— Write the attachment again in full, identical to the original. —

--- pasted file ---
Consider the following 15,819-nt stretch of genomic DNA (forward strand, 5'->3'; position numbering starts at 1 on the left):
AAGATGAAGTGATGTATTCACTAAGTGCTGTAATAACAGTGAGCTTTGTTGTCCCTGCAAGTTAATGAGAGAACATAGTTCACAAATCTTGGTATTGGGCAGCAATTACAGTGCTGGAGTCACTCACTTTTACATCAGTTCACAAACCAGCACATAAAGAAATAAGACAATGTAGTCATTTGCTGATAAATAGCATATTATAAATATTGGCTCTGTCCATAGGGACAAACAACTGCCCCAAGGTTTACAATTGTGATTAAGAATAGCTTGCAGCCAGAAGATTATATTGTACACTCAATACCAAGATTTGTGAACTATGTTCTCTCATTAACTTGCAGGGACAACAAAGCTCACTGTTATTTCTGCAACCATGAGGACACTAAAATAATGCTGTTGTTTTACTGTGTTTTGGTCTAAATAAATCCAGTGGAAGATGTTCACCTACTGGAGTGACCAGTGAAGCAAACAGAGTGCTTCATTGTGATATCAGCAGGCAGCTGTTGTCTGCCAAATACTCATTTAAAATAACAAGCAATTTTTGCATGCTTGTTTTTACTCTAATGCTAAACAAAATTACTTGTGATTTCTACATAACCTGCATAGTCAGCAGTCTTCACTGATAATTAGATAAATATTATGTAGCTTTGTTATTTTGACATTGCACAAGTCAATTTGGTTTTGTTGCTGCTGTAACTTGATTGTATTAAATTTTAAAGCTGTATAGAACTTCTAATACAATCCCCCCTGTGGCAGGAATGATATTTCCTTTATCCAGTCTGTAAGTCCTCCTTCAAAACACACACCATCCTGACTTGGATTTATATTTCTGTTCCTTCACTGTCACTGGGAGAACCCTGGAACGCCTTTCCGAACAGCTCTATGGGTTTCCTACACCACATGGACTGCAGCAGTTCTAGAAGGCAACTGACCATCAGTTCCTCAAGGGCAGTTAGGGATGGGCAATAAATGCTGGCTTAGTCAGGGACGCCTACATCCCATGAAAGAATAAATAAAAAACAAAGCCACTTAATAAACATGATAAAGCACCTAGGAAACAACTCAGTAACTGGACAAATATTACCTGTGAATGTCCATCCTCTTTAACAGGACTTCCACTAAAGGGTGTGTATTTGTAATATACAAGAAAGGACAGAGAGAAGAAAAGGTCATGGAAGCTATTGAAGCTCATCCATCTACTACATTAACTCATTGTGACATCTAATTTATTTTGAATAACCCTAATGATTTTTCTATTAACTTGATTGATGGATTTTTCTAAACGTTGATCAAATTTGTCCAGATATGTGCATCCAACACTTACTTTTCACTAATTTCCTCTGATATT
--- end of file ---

Consider the following 15,819-nt stretch of genomic DNA (forward strand, 5'->3'; position numbering starts at 1 on the left):
AAGATGAAGTGATGTATTCACTAAGTGCTGTAATAACAGTGAGCTTTGTTGTCCCTGCAAGTTAATGAGAGAACATAGTTCACAAATCTTGGTATTGGGCAGCAATTACAGTGCTGGAGTCACTCACTTTTACATCAGTTCACAAACCAGCACATAAAGAAATAAGACAATGTAGTCATTTGCTGATAAATAGCATATTATAAATATTGGCTCTGTCCATAGGGACAAACAACTGCCCCAAGGTTTACAATTGTGATTAAGAATAGCTTGCAGCCAGAAGATTATATTGTACACTCAATACCAAGATTTGTGAACTATGTTCTCTCATTAACTTGCAGGGACAACAAAGCTCACTGTTATTTCTGCAACCATGAGGACACTAAAATAATGCTGTTGTTTTACTGTGTTTTGGTCTAAATAAATCCAGTGGAAGATGTTCACCTACTGGAGTGACCAGTGAAGCAAACAGAGTGCTTCATTGTGATATCAGCAGGCAGCTGTTGTCTGCCAAATACTCATTTAAAATAACAAGCAATTTTTGCATGCTTGTTTTTACTCTAATGCTAAACAAAATTACTTGTGATTTCTACATAACCTGCATAGTCAGCAGTCTTCACTGATAATTAGATAAATATTATGTAGCTTTGTTATTTTGACATTGCACAAGTCAATTTGGTTTTGTTGCTGCTGTAACTTGATTGTATTAAATTTTAAAGCTGTATAGAACTTCTAATACAATCCCCCCTGTGGCAGGAATGATATTTCCTTTATCCAGTCTGTAAGTCCTCCTTCAAAACACACACCATCCTGACTTGGATTTATATTTCTGTTCCTTCACTGTCACTGGGAGAACCCTGGAACGCCTTTCCGAACAGCTCTATGGGTTTCCTACACCACATGGACTGCAGCAGTTCTAGAAGGCAACTGACCATCAGTTCCTCAAGGGCAGTTAGGGATGGGCAATAAATGCTGGCTTAGTCAGGGACGCCTACATCCCATGAAAGAATAAATAAAAAACAAAGCCACTTAATAAACATGATAAAGCACCTAGGAAACAACTCAGTAACTGGACAAATATTACCTGTGAATGTCCATCCTCTTTAACAGGACTTCCACTAAAGGGTGTGTATTTGTAATATACAAGAAAGGACAGAGAGAAGAAAAGGTCATGGAAGCTATTGAAGCTCATCCATCTACTACATTAACTCATTGTGACATCTAATTTATTTTGAATAACCCTAATGATTTTTCTATTAACTTGATTGATGGATTTTTCTAAACGTTGATCAAATTTGTCCAGATATGTGCATCCAACACTTACTTTTCACTAATTTCCTCTGATATT